The U.S. Department of Education (ED) recently announced the creation of a new grant aimed at promoting diversity in public schools. The new $12 million grant competition will give up to 20 school districts the opportunity to craft new road maps for increasing student diversity and get started on those plans. Districts could use the money to get ideas from their communities on the best ways to bolster school integration, conduct data analysis of where they currently stand on integration, and more.
Grantees may also seek to promote student diversity by considering additional factors beyond socioeconomic diversity, including race and ethnicity, in their efforts to diversify schools. Grantees will use funds to, for example, engage the community on the best approaches to promote student diversity, conduct data analysis, set measurable diversity goals, and take preliminary steps toward implementation of school diversity efforts (e.g. piloting activities such as admissions lotteries or redesigned school assignment boundaries).
In order to be eligible to apply for the new grant, known as the "Opening Doors, Expanded Opportunities" grant, districts must have at least one school that is eligible for a school improvement grant program. ED will give priority to rural districts and districts that want to try out inter-district diversity plans. While this new grant is a brainchild of the Obama Administration, it will not go into effect until the next administration takes over. It’s unclear if the next President will follow through with proposed funding for the program.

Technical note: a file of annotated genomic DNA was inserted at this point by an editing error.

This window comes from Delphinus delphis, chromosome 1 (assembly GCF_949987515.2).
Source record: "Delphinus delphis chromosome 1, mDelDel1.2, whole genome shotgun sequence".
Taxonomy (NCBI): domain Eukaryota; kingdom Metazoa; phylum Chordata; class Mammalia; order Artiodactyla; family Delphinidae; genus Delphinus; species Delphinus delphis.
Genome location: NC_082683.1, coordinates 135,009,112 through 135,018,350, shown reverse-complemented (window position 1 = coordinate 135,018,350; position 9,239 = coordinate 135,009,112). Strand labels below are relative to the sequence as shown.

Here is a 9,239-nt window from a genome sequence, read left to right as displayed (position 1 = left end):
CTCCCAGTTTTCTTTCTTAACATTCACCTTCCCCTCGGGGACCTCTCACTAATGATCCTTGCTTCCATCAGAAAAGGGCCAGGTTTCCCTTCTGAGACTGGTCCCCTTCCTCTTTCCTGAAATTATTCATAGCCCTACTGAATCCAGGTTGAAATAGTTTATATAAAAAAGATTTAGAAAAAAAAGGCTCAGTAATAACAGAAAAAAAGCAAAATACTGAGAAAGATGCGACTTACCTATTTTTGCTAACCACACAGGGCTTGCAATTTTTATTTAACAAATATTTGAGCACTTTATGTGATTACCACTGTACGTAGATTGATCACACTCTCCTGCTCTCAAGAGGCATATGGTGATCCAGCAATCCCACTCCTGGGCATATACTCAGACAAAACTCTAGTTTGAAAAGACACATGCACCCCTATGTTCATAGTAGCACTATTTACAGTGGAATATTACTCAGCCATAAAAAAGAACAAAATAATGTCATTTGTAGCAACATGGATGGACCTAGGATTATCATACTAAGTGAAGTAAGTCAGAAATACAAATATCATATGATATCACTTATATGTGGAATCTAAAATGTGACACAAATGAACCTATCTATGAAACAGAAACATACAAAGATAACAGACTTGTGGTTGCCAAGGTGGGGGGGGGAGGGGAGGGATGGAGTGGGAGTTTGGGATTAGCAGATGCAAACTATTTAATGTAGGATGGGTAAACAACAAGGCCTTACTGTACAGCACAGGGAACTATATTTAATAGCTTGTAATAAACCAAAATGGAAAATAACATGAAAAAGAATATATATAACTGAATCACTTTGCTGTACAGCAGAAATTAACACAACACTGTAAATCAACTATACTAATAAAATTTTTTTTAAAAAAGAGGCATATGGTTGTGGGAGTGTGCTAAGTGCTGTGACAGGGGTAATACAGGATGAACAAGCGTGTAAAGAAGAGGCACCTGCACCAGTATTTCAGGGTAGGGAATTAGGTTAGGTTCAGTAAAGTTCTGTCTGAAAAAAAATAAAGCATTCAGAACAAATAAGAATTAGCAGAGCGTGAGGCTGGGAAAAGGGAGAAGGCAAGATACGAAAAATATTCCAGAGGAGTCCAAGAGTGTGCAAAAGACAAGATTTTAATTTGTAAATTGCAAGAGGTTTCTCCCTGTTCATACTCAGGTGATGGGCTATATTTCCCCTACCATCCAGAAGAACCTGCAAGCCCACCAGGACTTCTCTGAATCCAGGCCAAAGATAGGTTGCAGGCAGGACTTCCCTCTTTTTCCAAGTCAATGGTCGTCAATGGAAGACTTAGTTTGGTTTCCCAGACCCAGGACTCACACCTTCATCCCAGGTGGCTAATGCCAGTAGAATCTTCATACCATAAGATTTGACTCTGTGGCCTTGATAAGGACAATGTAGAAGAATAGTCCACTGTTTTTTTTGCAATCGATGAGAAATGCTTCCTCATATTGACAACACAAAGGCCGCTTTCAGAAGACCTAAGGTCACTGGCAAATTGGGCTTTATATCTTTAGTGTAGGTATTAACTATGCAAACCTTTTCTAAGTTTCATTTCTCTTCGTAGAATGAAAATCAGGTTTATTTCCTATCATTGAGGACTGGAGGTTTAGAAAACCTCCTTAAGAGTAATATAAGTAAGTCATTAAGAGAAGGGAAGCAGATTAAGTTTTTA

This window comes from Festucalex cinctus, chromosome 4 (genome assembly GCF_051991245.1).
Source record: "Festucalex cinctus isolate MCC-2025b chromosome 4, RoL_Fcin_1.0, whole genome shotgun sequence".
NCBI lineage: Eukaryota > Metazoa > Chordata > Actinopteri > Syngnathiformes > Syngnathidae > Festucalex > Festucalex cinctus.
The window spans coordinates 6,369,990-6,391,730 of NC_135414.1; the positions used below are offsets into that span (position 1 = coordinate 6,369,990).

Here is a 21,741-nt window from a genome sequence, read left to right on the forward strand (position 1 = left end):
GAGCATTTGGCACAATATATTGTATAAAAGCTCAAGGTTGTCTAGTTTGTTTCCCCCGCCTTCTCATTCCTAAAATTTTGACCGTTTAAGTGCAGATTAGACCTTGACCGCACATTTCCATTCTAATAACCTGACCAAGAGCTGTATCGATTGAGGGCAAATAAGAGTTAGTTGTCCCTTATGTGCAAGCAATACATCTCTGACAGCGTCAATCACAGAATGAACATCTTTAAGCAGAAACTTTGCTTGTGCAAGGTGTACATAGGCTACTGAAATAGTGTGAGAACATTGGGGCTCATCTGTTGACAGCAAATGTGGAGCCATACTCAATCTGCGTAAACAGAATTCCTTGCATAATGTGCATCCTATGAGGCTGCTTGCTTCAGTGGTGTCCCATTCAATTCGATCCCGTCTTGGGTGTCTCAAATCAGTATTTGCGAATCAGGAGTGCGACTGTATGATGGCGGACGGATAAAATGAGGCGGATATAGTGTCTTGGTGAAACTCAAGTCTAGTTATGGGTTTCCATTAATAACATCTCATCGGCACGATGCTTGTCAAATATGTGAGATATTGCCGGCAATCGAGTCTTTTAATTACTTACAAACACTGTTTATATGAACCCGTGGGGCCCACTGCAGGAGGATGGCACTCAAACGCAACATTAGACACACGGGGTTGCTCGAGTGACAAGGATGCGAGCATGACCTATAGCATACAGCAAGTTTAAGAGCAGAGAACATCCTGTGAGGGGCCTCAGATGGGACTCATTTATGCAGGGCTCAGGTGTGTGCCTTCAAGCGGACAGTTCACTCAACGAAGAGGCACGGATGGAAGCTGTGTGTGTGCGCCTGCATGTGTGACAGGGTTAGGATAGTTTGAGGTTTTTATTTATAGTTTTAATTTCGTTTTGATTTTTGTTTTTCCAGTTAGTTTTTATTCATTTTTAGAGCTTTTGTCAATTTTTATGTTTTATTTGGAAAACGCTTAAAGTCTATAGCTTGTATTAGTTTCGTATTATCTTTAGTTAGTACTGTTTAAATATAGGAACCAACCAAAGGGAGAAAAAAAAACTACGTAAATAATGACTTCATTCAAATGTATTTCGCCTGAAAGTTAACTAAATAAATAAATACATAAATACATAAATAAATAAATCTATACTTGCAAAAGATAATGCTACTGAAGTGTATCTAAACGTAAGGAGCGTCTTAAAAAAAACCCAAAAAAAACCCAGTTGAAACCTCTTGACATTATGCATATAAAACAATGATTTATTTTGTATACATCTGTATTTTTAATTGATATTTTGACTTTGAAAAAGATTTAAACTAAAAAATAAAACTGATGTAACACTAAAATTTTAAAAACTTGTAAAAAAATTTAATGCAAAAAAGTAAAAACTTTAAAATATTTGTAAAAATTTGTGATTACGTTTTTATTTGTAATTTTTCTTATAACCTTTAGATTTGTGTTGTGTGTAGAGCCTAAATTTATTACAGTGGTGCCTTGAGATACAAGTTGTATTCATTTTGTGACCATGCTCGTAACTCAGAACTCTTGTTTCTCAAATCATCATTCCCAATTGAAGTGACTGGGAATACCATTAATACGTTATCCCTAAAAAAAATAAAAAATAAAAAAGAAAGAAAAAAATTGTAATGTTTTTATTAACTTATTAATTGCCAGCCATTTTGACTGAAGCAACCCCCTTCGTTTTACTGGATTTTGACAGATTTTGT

Applications are due February 13, 2017. ED hopes to announce winners sometime in the spring.
Alyson Klein, "Ed. Dept. Announces $12 Million Grant Competition to Boost Diversity," Education Week: Politics K-12, December 13, 2016.